By Alan Prendergast
By Michael Roberts
By Michael Roberts
By Amber Taufen
By Patricia Calhoun
By William Breathes
By Michael Roberts
By Melanie Asmar
All in all, observers probably preferred the more direct brand of politics practiced in the Western Slope town of DeBeque. When the board of trustees there voted to fire Mayor Fred Froelich, the dispatched chief executive continued to preside over the meeting until it was adjourned. "Thank you folks for coming," he said as his former constituents filed out. "I hope you all had fun."
In a March poll of University of Colorado faculty members, CU president Judith Albino got a "D" for performance--up from last year's grade of a D-minus. Quipped Albino, "I guess I'll just have to stick with it until my grade improves." That plan didn't sit well with the Board of Regents, though, which was so eager to get Albino out of the picture that it swaddled her in a golden parachute that offered her more than $300,000 for getting the hell out of Boulder. Ever the educator, however, Albino agreed to step down as president but apparently will continue to mold young minds by teaching the all-important subject of "psychiatry of dentistry" at the medical school.
Also making a soft landing was former Denver Public Schools superintendent Evie Dennis, who, it was revealed, had been given a "lifetime" retirement bonus of $400 per month when she left the district in 1993. Current boardmembers promised to rethink the arrangement. They also had their hands full dealing with the financial habits of Dennis's daughter, former East High School principal Pia Smith. The emerging young educator pleaded guilty to embezzlement and official misconduct after being accused of diverting money from checks written to the school district. She was ordered to pay $3,760 in restitution but received plaudits from the school's Collaborative Decision Making Committee. The committee members penned a letter of support lauding Smith as "a role model for students at East."
Things got more personal on the Jefferson County School Board, where factional bickering erupted into all-out war when the board president filed a complaint with the sheriff's department alleging that the husband of another boardmember had threatened him. Witnesses said the angry spouse had threatened to "cut off the balls" of the board president. The accused later defended himself by noting he had promised only to "grab" his foe "by the balls."
Parents of Highlands Ranch High School students cringed when they received letters on school stationery noting that "goodie bags" handed out at this year's junior-senior prom would contain condoms--since, according to the letters, an "astonishing" 71 percent of the students had been found to be sexually active. The prank letter, signed "Shirley Joshing," drew thirty to forty calls from outraged parents.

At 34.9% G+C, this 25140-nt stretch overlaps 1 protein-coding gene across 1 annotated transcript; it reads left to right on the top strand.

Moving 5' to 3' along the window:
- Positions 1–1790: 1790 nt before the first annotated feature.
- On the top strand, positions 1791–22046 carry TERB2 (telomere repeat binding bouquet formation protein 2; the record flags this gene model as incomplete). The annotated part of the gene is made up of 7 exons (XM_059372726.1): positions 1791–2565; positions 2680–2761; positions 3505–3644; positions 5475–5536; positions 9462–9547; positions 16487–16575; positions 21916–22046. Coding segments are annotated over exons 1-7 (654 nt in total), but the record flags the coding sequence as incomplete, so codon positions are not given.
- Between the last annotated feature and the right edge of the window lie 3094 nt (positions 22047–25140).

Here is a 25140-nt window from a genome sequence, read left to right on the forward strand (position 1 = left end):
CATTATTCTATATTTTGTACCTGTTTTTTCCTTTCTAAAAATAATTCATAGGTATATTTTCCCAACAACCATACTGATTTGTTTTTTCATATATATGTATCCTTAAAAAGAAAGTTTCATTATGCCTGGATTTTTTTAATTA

The kids weren't in a joking mood in tony Greenwood Village, where twenty eighth-grade students were suspended after staging two solid days of protests over an assortment of injustices perpetrated by school administrators. Reported West Middle School principal Steve Rogers, "They were mad about everything." Cherry Creek High School encountered its own brand of hooliganism when school yearbook editors allowed one girl's picture to be printed next to a caption with letters subtly shaded to spell out the word "bitch." The girl later sued over the incident.
Officials at the local schools could have taken a few pointers in discipline from a Grand Junction school-bus driver. When confronted with unruly passengers, the driver slammed on the brakes until the riders snapped to attention. But despite such innovation, the state as a whole had a long way to go before achieving the kind of educational excellence seen just across the border in Utah. There an eleven-year-old student won $500 in a national contest by belching his way through the alphabet. He concluded that the hardest letter was "Q."
Colorado prisoners being held in a Texas prison staged a riot this winter, breaking out lights and brandishing mop handles. Authorities speculated they were upset by the Denver Broncos' last-minute loss to the Seattle Seahawks the day before. And back in Denver, Broncos wide receiver Mike Pritchard made a pitch to join the inmates when he ran his Porsche onto a Boulder sidewalk, seriously injuring two female college students. Pritchard, one of three finalists for the team's "Man of the Year" award at the time, was taken into custody. Oddly enough, however, this year's police blotter contained as many Broncos impersonators as it did honest-to-God Broncos.
First on the ersatz roster was Alex Sanchez, a 31-year-old Westminster man who was arrested after leading police on a high-speed chase out of the Broncos' training camp in Greeley. Sanchez showed up at the camp claiming to be a quarterback prospect from Abilene Christian University, but he was unable to gain entrance to the players' dorm despite his claim that he had received a letter from coach Mike Shanahan. When police confronted the would-be play-caller, he hopped in his Honda Prelude and peeled out of the parking lot. Police caught up to him on I-25.
Sanchez was outdistanced in the faux-Broncos sweepstakes, however, by Johnny Harlan, a convicted murderer who even convinced sales managers at a John Elway dealership that he was a teammate of the boss. Harlan was arrested after allegedly scamming a trail of victims into believing that he was Naudeus Harlan, a running back with a just-signed $1.2 million Broncos contract--and then letting him drive away in brand-new cars. The 26-year-old, who shot a man to death when he was 16, is the first cousin of convicted murderer Robert Harlan, now on death row for killing a cocktail waitress.